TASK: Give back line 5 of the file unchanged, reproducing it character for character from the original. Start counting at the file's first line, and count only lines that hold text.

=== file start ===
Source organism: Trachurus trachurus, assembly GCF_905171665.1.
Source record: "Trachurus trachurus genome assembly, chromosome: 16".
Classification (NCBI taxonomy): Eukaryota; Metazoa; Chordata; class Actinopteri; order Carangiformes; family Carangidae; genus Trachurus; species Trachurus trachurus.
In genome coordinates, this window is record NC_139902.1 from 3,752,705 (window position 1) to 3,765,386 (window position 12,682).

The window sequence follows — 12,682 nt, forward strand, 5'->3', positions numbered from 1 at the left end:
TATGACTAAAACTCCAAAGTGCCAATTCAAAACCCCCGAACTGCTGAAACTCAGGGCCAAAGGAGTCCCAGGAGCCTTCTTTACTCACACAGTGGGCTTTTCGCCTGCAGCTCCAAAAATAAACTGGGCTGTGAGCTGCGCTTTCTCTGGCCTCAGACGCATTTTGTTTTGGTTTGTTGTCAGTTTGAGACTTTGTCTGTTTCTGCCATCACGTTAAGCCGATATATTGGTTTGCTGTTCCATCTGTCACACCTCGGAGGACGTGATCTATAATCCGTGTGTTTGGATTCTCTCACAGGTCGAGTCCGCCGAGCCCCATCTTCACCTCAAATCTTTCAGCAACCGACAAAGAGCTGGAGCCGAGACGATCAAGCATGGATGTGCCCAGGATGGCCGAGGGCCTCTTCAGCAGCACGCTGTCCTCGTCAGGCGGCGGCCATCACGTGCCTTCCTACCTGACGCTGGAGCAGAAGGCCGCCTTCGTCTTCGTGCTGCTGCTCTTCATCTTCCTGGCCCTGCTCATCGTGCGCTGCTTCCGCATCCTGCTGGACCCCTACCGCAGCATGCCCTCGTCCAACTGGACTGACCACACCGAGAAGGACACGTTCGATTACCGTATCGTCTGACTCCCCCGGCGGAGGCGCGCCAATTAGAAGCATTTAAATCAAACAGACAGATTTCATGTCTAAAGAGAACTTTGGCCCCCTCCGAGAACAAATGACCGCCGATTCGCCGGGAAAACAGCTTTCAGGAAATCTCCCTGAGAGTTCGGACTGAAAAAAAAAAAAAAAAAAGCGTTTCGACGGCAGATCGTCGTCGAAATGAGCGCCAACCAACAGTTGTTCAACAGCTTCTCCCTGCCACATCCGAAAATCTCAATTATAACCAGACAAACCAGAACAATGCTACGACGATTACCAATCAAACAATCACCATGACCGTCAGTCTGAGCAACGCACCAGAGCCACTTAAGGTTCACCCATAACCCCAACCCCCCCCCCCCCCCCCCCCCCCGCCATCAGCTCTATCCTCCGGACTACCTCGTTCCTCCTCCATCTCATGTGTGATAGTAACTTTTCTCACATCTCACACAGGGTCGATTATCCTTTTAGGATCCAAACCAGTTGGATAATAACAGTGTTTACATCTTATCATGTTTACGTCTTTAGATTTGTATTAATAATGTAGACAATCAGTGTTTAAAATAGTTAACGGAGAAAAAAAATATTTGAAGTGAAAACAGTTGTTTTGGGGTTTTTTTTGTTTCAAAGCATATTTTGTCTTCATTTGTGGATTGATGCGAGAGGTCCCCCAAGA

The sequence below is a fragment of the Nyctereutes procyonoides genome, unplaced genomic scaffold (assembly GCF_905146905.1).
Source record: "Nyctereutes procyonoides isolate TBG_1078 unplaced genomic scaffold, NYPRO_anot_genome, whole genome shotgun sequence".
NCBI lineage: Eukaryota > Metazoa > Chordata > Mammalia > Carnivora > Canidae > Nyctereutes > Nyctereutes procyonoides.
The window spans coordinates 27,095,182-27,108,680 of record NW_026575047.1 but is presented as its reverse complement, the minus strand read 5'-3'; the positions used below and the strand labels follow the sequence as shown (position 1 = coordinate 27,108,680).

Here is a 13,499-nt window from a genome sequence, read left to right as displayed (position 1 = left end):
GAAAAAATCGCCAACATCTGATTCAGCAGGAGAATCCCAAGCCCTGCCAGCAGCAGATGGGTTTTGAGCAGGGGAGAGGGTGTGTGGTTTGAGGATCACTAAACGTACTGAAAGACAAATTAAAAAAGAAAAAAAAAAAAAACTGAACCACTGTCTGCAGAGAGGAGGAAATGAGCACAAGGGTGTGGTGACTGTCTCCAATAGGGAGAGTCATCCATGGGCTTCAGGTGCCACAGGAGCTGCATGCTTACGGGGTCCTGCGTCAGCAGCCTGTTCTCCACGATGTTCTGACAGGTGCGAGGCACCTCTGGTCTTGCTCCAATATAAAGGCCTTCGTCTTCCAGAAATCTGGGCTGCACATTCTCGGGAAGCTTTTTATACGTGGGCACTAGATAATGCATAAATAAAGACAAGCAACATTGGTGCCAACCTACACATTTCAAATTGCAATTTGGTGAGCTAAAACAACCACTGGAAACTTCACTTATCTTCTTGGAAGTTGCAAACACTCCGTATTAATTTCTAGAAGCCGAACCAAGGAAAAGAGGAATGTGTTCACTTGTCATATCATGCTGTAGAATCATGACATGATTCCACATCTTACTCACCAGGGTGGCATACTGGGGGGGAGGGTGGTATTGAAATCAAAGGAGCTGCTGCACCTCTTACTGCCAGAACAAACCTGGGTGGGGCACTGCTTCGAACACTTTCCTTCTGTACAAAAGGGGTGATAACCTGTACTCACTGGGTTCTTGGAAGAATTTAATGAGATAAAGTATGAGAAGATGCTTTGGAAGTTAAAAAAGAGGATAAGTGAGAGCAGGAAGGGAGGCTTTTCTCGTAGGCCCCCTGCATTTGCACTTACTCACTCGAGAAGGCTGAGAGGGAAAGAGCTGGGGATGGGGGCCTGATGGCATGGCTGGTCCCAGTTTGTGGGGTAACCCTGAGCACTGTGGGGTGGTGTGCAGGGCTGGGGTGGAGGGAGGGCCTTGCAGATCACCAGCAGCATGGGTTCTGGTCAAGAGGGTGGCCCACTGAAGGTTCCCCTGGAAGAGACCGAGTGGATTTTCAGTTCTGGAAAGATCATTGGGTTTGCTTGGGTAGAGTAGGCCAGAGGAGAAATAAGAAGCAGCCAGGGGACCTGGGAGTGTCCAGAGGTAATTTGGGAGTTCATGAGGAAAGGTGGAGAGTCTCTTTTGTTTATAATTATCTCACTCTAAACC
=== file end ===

The window sequence follows — 12,682 nt, forward strand, 5'->3', positions numbered from 1 at the left end: